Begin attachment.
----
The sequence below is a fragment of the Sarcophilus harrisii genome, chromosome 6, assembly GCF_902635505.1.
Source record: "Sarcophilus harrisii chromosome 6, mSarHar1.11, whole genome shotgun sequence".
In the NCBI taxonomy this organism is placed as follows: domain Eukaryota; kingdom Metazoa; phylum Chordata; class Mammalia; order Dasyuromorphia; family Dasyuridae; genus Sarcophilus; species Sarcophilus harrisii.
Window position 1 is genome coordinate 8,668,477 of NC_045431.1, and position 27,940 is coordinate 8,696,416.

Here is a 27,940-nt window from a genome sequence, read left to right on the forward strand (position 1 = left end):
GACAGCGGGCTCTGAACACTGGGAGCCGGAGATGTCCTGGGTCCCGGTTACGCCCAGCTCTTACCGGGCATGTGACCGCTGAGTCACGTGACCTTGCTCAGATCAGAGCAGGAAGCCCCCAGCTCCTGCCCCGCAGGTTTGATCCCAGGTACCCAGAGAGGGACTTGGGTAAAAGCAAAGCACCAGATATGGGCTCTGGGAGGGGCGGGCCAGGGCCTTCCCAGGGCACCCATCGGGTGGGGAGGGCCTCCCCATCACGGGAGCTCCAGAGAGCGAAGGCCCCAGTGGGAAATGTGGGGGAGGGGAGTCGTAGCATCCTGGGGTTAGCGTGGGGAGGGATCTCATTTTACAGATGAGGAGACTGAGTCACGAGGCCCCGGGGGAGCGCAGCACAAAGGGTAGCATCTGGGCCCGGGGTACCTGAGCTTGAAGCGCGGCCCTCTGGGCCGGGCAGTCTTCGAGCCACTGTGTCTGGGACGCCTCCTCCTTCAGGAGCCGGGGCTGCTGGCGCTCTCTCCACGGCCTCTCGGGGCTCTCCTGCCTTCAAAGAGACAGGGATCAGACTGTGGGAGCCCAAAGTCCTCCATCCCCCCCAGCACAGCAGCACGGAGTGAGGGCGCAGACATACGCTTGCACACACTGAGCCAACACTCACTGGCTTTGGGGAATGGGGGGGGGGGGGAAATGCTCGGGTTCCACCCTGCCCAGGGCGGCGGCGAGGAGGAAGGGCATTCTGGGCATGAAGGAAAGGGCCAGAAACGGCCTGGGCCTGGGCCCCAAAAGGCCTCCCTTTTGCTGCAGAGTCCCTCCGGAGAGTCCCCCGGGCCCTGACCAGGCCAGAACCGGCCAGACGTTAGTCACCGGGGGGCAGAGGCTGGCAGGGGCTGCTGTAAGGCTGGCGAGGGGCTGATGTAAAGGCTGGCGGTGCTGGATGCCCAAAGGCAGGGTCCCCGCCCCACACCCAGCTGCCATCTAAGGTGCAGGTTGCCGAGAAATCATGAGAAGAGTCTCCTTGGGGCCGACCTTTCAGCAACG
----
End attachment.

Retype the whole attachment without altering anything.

The sequence below is a fragment of the Sarcophilus harrisii genome, chromosome 6, assembly GCF_902635505.1.
Source record: "Sarcophilus harrisii chromosome 6, mSarHar1.11, whole genome shotgun sequence".
In the NCBI taxonomy this organism is placed as follows: domain Eukaryota; kingdom Metazoa; phylum Chordata; class Mammalia; order Dasyuromorphia; family Dasyuridae; genus Sarcophilus; species Sarcophilus harrisii.
Window position 1 is genome coordinate 8,668,477 of NC_045431.1, and position 27,940 is coordinate 8,696,416.

Here is a 27,940-nt window from a genome sequence, read left to right on the forward strand (position 1 = left end):
GACAGCGGGCTCTGAACACTGGGAGCCGGAGATGTCCTGGGTCCCGGTTACGCCCAGCTCTTACCGGGCATGTGACCGCTGAGTCACGTGACCTTGCTCAGATCAGAGCAGGAAGCCCCCAGCTCCTGCCCCGCAGGTTTGATCCCAGGTACCCAGAGAGGGACTTGGGTAAAAGCAAAGCACCAGATATGGGCTCTGGGAGGGGCGGGCCAGGGCCTTCCCAGGGCACCCATCGGGTGGGGAGGGCCTCCCCATCACGGGAGCTCCAGAGAGCGAAGGCCCCAGTGGGAAATGTGGGGGAGGGGAGTCGTAGCATCCTGGGGTTAGCGTGGGGAGGGATCTCATTTTACAGATGAGGAGACTGAGTCACGAGGCCCCGGGGGAGCGCAGCACAAAGGGTAGCATCTGGGCCCGGGGTACCTGAGCTTGAAGCGCGGCCCTCTGGGCCGGGCAGTCTTCGAGCCACTGTGTCTGGGACGCCTCCTCCTTCAGGAGCCGGGGCTGCTGGCGCTCTCTCCACGGCCTCTCGGGGCTCTCCTGCCTTCAAAGAGACAGGGATCAGACTGTGGGAGCCCAAAGTCCTCCATCCCCCCCAGCACAGCAGCACGGAGTGAGGGCGCAGACATACGCTTGCACACACTGAGCCAACACTCACTGGCTTTGGGGAATGGGGGGGGGGGGGAAATGCTCGGGTTCCACCCTGCCCAGGGCGGCGGCGAGGAGGAAGGGCATTCTGGGCATGAAGGAAAGGGCCAGAAACGGCCTGGGCCTGGGCCCCAAAAGGCCTCCCTTTTGCTGCAGAGTCCCTCCGGAGAGTCCCCCGGGCCCTGACCAGGCCAGAACCGGCCAGACGTTAGTCACCGGGGGGCAGAGGCTGGCAGGGGCTGCTGTAAGGCTGGCGAGGGGCTGATGTAAAGGCTGGCGGTGCTGGATGCCCAAAGGCAGGGTCCCCGCCCCACACCCAGCTGCCATCTAAGGTGCAGGTTGCCGAGAAATCATGAGAAGAGTCTCCTTGGGGCCGACCTTTCAGCAACG